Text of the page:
Nearly 10% of the adolescents (n = 51) indicated that they had a condom. However, only 42 of them could show the condom to the interviewer. Thus, 8% of the sample actually possessed a condom.
No significant associations were observed between condom carrying and condom use and STDs (Table 1). Null findings persisted despite employing multiple measures of condom use and STD infection. Further, null findings persisted in the adjusted analyses that controlled for observed differences between adolescents who did and those who did not carry condoms (Table 2).
Condom carrying was not associated with self-reported condom use, self-reported STDs, or biologically confirmed STDs. Moreover, approximately 20% of the adolescents who reported carrying condoms could not show the condom to the interviewer. It is therefore suspected that reports of condom carrying are exaggerated and may not serve as a marker for protective behavior without direct visual confirmation. Also of importance, given that the sample was selected on the basis of active sexuality and residence in a high-risk community, it is interesting to note that only 8% of the adolescents actually were carrying condoms.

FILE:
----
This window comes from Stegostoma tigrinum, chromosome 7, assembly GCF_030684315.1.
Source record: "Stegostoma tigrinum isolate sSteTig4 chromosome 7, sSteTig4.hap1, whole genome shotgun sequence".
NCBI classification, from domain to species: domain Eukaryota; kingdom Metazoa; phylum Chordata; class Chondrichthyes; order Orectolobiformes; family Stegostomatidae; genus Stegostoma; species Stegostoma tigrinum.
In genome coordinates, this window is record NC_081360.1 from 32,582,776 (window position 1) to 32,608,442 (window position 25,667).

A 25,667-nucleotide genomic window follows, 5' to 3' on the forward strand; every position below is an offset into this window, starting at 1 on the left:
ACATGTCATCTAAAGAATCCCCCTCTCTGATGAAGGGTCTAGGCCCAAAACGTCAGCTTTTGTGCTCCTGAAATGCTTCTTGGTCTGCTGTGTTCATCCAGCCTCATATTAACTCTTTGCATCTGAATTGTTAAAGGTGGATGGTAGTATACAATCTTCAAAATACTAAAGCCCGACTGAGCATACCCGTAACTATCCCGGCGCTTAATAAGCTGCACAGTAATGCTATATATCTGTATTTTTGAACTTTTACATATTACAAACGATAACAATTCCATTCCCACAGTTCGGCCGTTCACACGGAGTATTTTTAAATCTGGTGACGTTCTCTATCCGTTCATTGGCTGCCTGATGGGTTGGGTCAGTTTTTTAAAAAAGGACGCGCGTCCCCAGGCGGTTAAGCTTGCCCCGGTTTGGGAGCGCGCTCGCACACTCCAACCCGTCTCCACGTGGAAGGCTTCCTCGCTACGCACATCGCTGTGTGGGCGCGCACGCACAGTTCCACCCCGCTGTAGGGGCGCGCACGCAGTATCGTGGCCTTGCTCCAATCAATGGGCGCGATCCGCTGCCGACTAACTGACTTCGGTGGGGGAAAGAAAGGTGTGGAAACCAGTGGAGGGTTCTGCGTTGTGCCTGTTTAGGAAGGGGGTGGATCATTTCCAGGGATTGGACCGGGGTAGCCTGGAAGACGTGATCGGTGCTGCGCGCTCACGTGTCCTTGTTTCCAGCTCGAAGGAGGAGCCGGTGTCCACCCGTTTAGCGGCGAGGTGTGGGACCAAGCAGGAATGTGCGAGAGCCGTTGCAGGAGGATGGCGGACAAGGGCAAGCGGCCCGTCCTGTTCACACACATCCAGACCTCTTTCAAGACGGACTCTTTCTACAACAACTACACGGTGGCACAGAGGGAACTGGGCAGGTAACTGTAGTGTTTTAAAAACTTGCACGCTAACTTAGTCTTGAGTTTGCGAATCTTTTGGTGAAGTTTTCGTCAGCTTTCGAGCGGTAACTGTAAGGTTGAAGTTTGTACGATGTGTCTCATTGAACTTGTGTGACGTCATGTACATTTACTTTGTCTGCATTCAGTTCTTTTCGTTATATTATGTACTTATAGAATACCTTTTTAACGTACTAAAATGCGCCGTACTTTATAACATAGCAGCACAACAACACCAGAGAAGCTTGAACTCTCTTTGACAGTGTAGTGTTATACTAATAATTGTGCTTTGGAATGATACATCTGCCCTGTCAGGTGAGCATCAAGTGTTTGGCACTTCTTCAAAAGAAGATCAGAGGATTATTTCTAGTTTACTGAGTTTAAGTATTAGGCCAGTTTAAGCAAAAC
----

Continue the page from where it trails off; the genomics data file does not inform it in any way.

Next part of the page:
Adolescents carrying condoms did not significantly differ from their peers who did not carry condoms in frequency of unprotected sex and prevalence of STDs. These findings suggest that condom carrying alone may not be sufficient to impact the use of condoms or the rates of STD infection among adolescent females. The findings also suggest that the influence of the male partner may be a critical factor in determining condom use because adolescent females may be less likely to exert influence over condom use by their partner. 14–16
The findings from this study are limited by the validity of the self-reported measures because any misreporting of condom use or STD history may have altered the findings. Furthermore, assessing the self-reported frequency of condom carrying among adolescents rather than the measure used in this study may have produced different findings. Yet, the measure used (directly observed condom carrying) was a primary strength of the research design and proved valuable by screening out adolescents who claimed to have condoms but could not show one.